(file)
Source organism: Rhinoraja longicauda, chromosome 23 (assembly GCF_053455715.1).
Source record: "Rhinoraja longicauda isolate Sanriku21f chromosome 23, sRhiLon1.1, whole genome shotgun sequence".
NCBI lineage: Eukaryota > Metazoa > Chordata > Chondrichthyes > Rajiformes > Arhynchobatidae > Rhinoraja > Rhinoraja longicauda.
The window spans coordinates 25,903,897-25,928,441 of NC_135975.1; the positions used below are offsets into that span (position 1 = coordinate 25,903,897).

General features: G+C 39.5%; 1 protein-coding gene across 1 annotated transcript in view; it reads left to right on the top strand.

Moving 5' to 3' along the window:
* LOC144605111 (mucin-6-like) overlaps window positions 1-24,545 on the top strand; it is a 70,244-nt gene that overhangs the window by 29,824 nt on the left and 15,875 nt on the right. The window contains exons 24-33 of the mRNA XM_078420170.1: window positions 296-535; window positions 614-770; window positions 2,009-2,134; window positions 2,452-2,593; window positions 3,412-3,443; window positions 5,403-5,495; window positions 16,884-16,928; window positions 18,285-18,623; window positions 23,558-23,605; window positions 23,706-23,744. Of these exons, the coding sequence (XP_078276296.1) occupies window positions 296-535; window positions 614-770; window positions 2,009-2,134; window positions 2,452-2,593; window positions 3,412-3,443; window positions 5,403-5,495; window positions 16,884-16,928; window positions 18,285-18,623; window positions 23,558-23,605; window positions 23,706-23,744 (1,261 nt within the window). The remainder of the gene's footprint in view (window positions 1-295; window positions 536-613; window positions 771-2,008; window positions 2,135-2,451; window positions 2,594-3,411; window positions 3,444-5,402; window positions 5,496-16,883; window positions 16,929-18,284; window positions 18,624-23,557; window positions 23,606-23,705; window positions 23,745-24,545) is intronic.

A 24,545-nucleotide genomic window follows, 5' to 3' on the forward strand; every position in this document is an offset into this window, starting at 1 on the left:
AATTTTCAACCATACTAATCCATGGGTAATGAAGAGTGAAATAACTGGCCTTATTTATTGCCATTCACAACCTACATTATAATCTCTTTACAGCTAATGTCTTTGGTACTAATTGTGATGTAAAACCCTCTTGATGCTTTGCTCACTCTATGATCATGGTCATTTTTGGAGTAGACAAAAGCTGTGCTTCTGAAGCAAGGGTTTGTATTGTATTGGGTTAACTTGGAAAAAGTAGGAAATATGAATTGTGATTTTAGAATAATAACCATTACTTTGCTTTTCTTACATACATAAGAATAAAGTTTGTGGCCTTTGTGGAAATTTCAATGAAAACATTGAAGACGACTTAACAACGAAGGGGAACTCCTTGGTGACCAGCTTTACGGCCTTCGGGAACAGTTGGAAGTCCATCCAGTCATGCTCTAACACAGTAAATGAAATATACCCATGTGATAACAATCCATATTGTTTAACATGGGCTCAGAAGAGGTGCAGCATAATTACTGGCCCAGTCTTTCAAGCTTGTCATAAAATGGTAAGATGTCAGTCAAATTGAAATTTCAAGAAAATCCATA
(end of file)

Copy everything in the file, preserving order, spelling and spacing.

Source organism: Rhinoraja longicauda, chromosome 23 (assembly GCF_053455715.1).
Source record: "Rhinoraja longicauda isolate Sanriku21f chromosome 23, sRhiLon1.1, whole genome shotgun sequence".
NCBI lineage: Eukaryota > Metazoa > Chordata > Chondrichthyes > Rajiformes > Arhynchobatidae > Rhinoraja > Rhinoraja longicauda.
The window spans coordinates 25,903,897-25,928,441 of NC_135975.1; the positions used below are offsets into that span (position 1 = coordinate 25,903,897).

General features: G+C 39.5%; 1 protein-coding gene across 1 annotated transcript in view; it reads left to right on the top strand.

Moving 5' to 3' along the window:
* LOC144605111 (mucin-6-like) overlaps window positions 1-24,545 on the top strand; it is a 70,244-nt gene that overhangs the window by 29,824 nt on the left and 15,875 nt on the right. The window contains exons 24-33 of the mRNA XM_078420170.1: window positions 296-535; window positions 614-770; window positions 2,009-2,134; window positions 2,452-2,593; window positions 3,412-3,443; window positions 5,403-5,495; window positions 16,884-16,928; window positions 18,285-18,623; window positions 23,558-23,605; window positions 23,706-23,744. Of these exons, the coding sequence (XP_078276296.1) occupies window positions 296-535; window positions 614-770; window positions 2,009-2,134; window positions 2,452-2,593; window positions 3,412-3,443; window positions 5,403-5,495; window positions 16,884-16,928; window positions 18,285-18,623; window positions 23,558-23,605; window positions 23,706-23,744 (1,261 nt within the window). The remainder of the gene's footprint in view (window positions 1-295; window positions 536-613; window positions 771-2,008; window positions 2,135-2,451; window positions 2,594-3,411; window positions 3,444-5,402; window positions 5,496-16,883; window positions 16,929-18,284; window positions 18,624-23,557; window positions 23,606-23,705; window positions 23,745-24,545) is intronic.

A 24,545-nucleotide genomic window follows, 5' to 3' on the forward strand; every position in this document is an offset into this window, starting at 1 on the left:
AATTTTCAACCATACTAATCCATGGGTAATGAAGAGTGAAATAACTGGCCTTATTTATTGCCATTCACAACCTACATTATAATCTCTTTACAGCTAATGTCTTTGGTACTAATTGTGATGTAAAACCCTCTTGATGCTTTGCTCACTCTATGATCATGGTCATTTTTGGAGTAGACAAAAGCTGTGCTTCTGAAGCAAGGGTTTGTATTGTATTGGGTTAACTTGGAAAAAGTAGGAAATATGAATTGTGATTTTAGAATAATAACCATTACTTTGCTTTTCTTACATACATAAGAATAAAGTTTGTGGCCTTTGTGGAAATTTCAATGAAAACATTGAAGACGACTTAACAACGAAGGGGAACTCCTTGGTGACCAGCTTTACGGCCTTCGGGAACAGTTGGAAGTCCATCCAGTCATGCTCTAACACAGTAAATGAAATATACCCATGTGATAACAATCCATATTGTTTAACATGGGCTCAGAAGAGGTGCAGCATAATTACTGGCCCAGTCTTTCAAGCTTGTCATAAAATGGTAAGATGTCAGTCAAATTGAAATTTCAAGAAAATCCATA